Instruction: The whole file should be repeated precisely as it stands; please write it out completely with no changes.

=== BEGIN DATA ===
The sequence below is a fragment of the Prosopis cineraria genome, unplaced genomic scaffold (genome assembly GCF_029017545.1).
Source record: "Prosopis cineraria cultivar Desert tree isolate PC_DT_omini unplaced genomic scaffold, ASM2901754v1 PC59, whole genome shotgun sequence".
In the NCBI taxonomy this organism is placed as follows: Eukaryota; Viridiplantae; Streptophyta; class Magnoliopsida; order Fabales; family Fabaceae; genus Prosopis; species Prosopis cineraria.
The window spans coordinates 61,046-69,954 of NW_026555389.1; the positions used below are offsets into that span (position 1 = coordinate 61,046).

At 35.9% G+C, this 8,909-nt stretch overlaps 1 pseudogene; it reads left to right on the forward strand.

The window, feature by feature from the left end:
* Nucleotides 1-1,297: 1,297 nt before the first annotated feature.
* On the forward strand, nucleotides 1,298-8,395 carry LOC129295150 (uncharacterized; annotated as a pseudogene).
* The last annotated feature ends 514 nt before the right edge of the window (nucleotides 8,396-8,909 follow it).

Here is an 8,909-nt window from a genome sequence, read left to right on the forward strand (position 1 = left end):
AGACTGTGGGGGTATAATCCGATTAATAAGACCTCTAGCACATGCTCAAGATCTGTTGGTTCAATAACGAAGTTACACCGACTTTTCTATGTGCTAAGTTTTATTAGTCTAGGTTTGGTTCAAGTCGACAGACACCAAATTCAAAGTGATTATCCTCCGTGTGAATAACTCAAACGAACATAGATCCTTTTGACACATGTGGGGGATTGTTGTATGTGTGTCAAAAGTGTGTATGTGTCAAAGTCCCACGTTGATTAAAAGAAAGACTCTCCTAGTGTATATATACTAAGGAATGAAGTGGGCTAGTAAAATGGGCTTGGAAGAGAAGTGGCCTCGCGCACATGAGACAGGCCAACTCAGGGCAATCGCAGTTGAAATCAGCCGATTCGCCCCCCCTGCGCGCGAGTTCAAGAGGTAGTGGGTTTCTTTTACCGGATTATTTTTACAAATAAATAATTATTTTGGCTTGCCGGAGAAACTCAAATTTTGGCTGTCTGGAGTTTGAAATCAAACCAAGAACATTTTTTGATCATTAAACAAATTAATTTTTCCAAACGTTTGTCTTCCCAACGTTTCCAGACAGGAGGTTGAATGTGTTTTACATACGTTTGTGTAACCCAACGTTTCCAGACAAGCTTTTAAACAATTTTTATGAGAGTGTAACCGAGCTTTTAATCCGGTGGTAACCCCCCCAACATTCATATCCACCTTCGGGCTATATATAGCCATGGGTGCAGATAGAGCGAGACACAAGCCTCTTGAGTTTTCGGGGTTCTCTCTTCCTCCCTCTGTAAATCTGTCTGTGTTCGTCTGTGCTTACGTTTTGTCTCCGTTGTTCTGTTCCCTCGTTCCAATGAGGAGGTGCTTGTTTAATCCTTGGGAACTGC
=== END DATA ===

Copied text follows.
The sequence below is a fragment of the Prosopis cineraria genome, unplaced genomic scaffold (genome assembly GCF_029017545.1).
Source record: "Prosopis cineraria cultivar Desert tree isolate PC_DT_omini unplaced genomic scaffold, ASM2901754v1 PC59, whole genome shotgun sequence".
In the NCBI taxonomy this organism is placed as follows: Eukaryota; Viridiplantae; Streptophyta; class Magnoliopsida; order Fabales; family Fabaceae; genus Prosopis; species Prosopis cineraria.
The window spans coordinates 61,046-69,954 of NW_026555389.1; the positions used below are offsets into that span (position 1 = coordinate 61,046).

At 35.9% G+C, this 8,909-nt stretch overlaps 1 pseudogene; it reads left to right on the forward strand.

The window, feature by feature from the left end:
* Nucleotides 1-1,297: 1,297 nt before the first annotated feature.
* On the forward strand, nucleotides 1,298-8,395 carry LOC129295150 (uncharacterized; annotated as a pseudogene).
* The last annotated feature ends 514 nt before the right edge of the window (nucleotides 8,396-8,909 follow it).

Here is an 8,909-nt window from a genome sequence, read left to right on the forward strand (position 1 = left end):
AGACTGTGGGGGTATAATCCGATTAATAAGACCTCTAGCACATGCTCAAGATCTGTTGGTTCAATAACGAAGTTACACCGACTTTTCTATGTGCTAAGTTTTATTAGTCTAGGTTTGGTTCAAGTCGACAGACACCAAATTCAAAGTGATTATCCTCCGTGTGAATAACTCAAACGAACATAGATCCTTTTGACACATGTGGGGGATTGTTGTATGTGTGTCAAAAGTGTGTATGTGTCAAAGTCCCACGTTGATTAAAAGAAAGACTCTCCTAGTGTATATATACTAAGGAATGAAGTGGGCTAGTAAAATGGGCTTGGAAGAGAAGTGGCCTCGCGCACATGAGACAGGCCAACTCAGGGCAATCGCAGTTGAAATCAGCCGATTCGCCCCCCCTGCGCGCGAGTTCAAGAGGTAGTGGGTTTCTTTTACCGGATTATTTTTACAAATAAATAATTATTTTGGCTTGCCGGAGAAACTCAAATTTTGGCTGTCTGGAGTTTGAAATCAAACCAAGAACATTTTTTGATCATTAAACAAATTAATTTTTCCAAACGTTTGTCTTCCCAACGTTTCCAGACAGGAGGTTGAATGTGTTTTACATACGTTTGTGTAACCCAACGTTTCCAGACAAGCTTTTAAACAATTTTTATGAGAGTGTAACCGAGCTTTTAATCCGGTGGTAACCCCCCCAACATTCATATCCACCTTCGGGCTATATATAGCCATGGGTGCAGATAGAGCGAGACACAAGCCTCTTGAGTTTTCGGGGTTCTCTCTTCCTCCCTCTGTAAATCTGTCTGTGTTCGTCTGTGCTTACGTTTTGTCTCCGTTGTTCTGTTCCCTCGTTCCAATGAGGAGGTGCTTGTTTAATCCTTGGGAACTGC